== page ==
“Since we started Google, there has been no one who has reassured us more than he is, and no one better suited to lead Google and Alphabet. In a public email announcing the shift, the two co-founders of Google commented on their choice of new family member Sundar Pichai.
Praise is beautiful, no compound. Alphabet, Google’s parent company, announced last week that its co-founders, Larry Page and Sergey Brin, would step down as CEO and president of Alphabet, but remain on the company’s board of directors, while Google CEO Sandal D’O.K. Pichai also holds the CEO position of Alphabet.
Pichay in 2012
In 2012 and 2013, I interviewed Pichai twice at Google I/O, where I had a direct experience of face-to-face communication. He has been in the media for a decade and has interviewed a number of industry executives, but this person’s first impression is very special. He was thin and slender (perhaps vegetarian), soft-spoken, a little slow-talking, and even shy in the face of the media, and no other professional manager had the kind of deliberate energy and grandioseness.
Why do two less to retreat?
The change also means the end of a founding era. In 1998, two Stanford students, Page and Brin, co-founded Google, the Internet search engine. Over the next two decades, Google’s fortunes have expanded from a purely web search engine to almost all Internet services, now holding 88 percent of the world’s internet search, 85 percent of its mobile platform share, with annual revenues of more than $136 billion and a market capitalisation of $930 billion.
The once”Google TWO” has also become middle-aged, with a combined fortune of more than $110 billion. Now the 46-year-old decided to retire early and deliver Alphabet’s vast portfolio to 47-year-old Pichai, which includes Google, Android, Chrome, Youtube, Waymo, Fiber Loon and more.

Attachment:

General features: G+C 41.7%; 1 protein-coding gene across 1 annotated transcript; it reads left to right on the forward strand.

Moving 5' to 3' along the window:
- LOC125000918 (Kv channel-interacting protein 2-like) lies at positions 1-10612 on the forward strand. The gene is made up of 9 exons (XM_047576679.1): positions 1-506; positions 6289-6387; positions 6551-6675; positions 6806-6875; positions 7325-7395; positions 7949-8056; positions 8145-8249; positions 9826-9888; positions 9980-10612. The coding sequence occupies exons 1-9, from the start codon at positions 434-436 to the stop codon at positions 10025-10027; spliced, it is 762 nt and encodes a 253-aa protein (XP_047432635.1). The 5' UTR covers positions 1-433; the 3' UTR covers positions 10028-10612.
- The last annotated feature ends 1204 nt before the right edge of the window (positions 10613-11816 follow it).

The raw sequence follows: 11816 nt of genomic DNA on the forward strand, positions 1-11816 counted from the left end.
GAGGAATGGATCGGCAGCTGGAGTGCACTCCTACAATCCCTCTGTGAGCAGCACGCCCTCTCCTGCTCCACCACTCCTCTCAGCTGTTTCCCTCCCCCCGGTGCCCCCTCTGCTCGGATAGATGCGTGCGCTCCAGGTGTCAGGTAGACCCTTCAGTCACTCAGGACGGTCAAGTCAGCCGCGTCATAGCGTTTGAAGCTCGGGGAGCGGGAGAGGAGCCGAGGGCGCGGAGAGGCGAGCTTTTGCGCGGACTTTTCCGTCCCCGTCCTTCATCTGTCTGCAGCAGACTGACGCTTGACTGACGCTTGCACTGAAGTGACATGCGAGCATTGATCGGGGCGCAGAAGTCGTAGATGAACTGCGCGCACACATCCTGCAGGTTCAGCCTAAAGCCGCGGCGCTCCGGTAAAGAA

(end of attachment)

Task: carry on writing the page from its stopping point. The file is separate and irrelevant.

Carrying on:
However, Pichai’s role is just a super-big butler. Google’s ultimate voice remains firmly in the hands of Page and Brin. With super-voting B-shares, Page and Brin control up to 51 per cent of voting rights, although they own only 11 per cent of Google. This means that if both of them want to, they can go over the board to decide everything about Google.
In fact, Page and Brin were in a semi-retired state a few years ago, and the shift was in the market’s expectations. While the two are firmly in Google’s grip, they are not the perfectionist management maniacs who control all the details as Jobs did; instead, Mr Page and Mr Brin are not particularly keen on day-to-day management and are reluctant to even make a public appearance for the company.
In 2001, Page and Brin, on the advice of investors, offered former Novell chairman and CEO Eric Schmidt the job as Google’s CEO, giving him a decade of management. Although Page returned as Google’s CEO in 2011, he has rarely been in the public eye, missing Google I/O conferences several times for physical reasons. Brin’s interest in work is more about the future of Google X Labs.
In fact, Page and Brin are already semi-retired. In 2015 they restructured Google to form alphabet, the controlling parent company, while Mr Pichai took charge of the most critical of the Internet business, while the two stepped away from day-to-day management. It can be seen that the two founders were satisfied with Pichai’s four-year performance before they could rest assured that the whole of Alphabet had been entrusted to him.